Hearing loss becomes more likely as you age. Data shows us that nearly 25% of adults aged 65-74 and 50% of those over 75 have disabling hearing loss. Other research indicated that in the United States, the prevalence of hearing loss doubles with every 10-year increase in age.
Causes of Age-related Hearing Loss
Age-related hearing loss, known technically as presbycusis, occurs because aging makes it more likely you experience changes to your inner ear and/or auditory nerve, which affect hearing. This change can happen simply due to the aging process itself, or other factors such as:
- Family history
- Regular exposure to loud noise either through work or a hobby like hunting
- Medical conditions like diabetes or high blood pressure, which can affect the blood vessels
- Taking certain medications that can damage the ears
Taking Steps To Protect Your Hearing
While not all hearing loss can be prevented, there are steps you can take to help protect your ears as you age and reduce your risk of damage. These include:
- Using hearing protection like earplugs in loud environments
- Getting regular exercise
- Eating a healthy diet full of fresh fruits and vegetables
- Avoiding medications that can damage your hearing, when possible
Don’t Ignore Your Hearing Loss
Because the likelihood increases with age, some people accept hearing loss as inevitable and not worth treating. However, left untreated, hearing loss can lead to additional and potentially serious health problems, including an increased risk of:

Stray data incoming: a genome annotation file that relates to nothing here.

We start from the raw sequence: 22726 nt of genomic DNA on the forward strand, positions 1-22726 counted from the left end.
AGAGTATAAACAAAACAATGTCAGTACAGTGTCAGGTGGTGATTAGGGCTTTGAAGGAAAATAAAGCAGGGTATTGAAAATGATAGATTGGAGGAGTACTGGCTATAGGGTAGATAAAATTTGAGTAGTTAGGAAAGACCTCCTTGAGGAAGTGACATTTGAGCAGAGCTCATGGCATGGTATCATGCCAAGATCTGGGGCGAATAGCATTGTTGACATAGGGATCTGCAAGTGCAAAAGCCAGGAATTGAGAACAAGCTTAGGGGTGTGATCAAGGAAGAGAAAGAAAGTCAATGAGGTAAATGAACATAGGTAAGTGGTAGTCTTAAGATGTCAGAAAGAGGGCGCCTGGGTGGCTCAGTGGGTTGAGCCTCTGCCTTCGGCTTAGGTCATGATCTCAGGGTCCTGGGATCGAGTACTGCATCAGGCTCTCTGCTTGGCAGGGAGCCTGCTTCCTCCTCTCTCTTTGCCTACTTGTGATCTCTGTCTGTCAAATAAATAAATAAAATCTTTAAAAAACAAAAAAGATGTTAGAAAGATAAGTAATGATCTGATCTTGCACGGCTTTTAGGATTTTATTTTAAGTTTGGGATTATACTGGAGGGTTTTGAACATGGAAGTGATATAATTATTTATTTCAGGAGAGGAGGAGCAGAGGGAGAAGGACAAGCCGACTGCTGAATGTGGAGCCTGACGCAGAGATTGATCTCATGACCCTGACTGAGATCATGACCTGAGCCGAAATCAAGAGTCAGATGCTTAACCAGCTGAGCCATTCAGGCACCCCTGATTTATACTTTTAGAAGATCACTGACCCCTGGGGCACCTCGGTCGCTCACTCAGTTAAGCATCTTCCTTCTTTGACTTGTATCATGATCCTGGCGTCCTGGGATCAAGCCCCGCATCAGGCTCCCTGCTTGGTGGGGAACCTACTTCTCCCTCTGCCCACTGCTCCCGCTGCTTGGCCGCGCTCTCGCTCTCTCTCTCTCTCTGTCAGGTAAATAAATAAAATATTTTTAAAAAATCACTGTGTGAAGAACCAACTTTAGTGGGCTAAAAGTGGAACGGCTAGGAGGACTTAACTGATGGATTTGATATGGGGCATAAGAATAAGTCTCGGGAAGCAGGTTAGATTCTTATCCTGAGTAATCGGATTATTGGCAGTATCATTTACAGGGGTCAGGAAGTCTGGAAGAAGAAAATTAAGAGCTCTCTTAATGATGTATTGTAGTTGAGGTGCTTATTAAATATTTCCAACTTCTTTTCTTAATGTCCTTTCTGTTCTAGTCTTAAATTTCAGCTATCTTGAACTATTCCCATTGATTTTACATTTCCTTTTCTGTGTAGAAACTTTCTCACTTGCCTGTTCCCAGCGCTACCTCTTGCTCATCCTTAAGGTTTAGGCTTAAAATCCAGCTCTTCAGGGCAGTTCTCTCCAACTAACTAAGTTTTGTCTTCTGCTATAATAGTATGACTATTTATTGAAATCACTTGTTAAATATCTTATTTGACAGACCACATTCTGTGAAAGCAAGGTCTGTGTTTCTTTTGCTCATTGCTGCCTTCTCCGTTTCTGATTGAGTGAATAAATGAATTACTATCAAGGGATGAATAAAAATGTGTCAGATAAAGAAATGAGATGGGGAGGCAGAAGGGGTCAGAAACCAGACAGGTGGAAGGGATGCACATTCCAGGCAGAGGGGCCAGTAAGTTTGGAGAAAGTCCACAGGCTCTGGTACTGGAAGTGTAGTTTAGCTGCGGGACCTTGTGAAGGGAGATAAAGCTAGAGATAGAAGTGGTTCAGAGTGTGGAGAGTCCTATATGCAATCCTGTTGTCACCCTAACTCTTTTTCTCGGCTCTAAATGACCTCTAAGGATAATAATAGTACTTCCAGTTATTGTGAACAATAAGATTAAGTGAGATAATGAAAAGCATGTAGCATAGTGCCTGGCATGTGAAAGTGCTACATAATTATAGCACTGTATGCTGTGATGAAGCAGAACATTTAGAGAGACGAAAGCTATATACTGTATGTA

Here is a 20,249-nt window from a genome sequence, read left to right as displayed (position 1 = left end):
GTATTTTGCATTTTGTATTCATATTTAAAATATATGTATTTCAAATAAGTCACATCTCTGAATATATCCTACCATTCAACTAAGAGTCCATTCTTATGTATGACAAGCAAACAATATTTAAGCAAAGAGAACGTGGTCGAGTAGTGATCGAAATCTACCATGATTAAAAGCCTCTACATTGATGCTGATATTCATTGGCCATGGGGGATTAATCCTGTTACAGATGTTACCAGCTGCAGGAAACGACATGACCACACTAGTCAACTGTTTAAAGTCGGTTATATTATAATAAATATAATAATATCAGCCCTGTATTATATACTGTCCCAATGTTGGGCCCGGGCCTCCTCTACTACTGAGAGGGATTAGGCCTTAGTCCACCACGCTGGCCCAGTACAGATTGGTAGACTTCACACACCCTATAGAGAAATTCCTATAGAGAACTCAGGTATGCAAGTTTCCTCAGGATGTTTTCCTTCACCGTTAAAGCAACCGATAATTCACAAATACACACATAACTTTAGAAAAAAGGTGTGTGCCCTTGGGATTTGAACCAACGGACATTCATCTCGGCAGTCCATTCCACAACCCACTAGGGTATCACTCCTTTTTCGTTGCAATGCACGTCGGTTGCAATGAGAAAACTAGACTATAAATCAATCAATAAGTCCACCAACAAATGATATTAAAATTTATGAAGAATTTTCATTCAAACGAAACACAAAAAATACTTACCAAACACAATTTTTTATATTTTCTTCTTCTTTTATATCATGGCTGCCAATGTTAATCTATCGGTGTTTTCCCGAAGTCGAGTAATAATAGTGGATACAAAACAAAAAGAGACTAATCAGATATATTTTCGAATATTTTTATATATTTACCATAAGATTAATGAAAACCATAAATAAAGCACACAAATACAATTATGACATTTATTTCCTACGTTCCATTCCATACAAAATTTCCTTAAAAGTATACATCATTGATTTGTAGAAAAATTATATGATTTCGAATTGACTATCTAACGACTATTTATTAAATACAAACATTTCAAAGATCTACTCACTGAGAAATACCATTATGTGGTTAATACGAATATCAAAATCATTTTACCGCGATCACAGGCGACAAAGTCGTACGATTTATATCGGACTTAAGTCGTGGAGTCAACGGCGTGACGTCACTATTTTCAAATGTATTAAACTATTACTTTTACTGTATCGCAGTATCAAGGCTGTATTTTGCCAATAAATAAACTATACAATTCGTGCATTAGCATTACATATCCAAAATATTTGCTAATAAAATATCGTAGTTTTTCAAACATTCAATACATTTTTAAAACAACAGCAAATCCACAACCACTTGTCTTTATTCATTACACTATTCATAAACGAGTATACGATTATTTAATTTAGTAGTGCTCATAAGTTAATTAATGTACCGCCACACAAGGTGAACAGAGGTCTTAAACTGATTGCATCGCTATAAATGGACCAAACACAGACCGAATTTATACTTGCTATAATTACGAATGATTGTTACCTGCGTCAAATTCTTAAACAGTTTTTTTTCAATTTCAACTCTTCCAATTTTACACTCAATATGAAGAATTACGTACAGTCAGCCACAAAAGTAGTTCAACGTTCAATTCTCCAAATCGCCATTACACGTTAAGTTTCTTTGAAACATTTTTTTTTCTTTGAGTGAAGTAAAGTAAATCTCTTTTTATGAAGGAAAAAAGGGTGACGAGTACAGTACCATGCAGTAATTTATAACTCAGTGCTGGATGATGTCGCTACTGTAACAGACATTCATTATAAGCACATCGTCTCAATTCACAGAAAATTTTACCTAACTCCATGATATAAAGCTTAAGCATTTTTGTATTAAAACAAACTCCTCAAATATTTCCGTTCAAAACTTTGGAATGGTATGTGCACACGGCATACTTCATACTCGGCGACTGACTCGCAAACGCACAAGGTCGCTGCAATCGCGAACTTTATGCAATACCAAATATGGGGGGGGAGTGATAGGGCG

- Depression and anxiety
- Balance problems and injuries from falls
- Cognitive decline and dementia
Knowing these risks, it’s important to look out for the early signs of hearing loss. Schedule an appointment for a hearing test if you notice that:
- People sound like they are mumbling, and/or you need them to repeat themselves often
- Phone conversations are hard to hear
- You experience a ringing in your ears (tinnitus)
- It’s harder to follow conversations in places with a lot of background noise, like Firestone Grill
- You need to turn up the volume on the TV or radio louder than you used to
Find the Right Pair of Hearing Aids for You
If the results of your hearing test indicate hearing loss, your audiologist will likely recommend treatment with hearing aids. Though they may not be able to restore your hearing completely back to normal, hearing aids can dramatically improve your ability to perceive speech and sounds.
Using hearing aids allows you to communicate with others more easily and can help reduce your risk of health issues linked with untreated hearing loss.
For more information or to schedule an appointment, call The House Institute Hearing Health Centers today.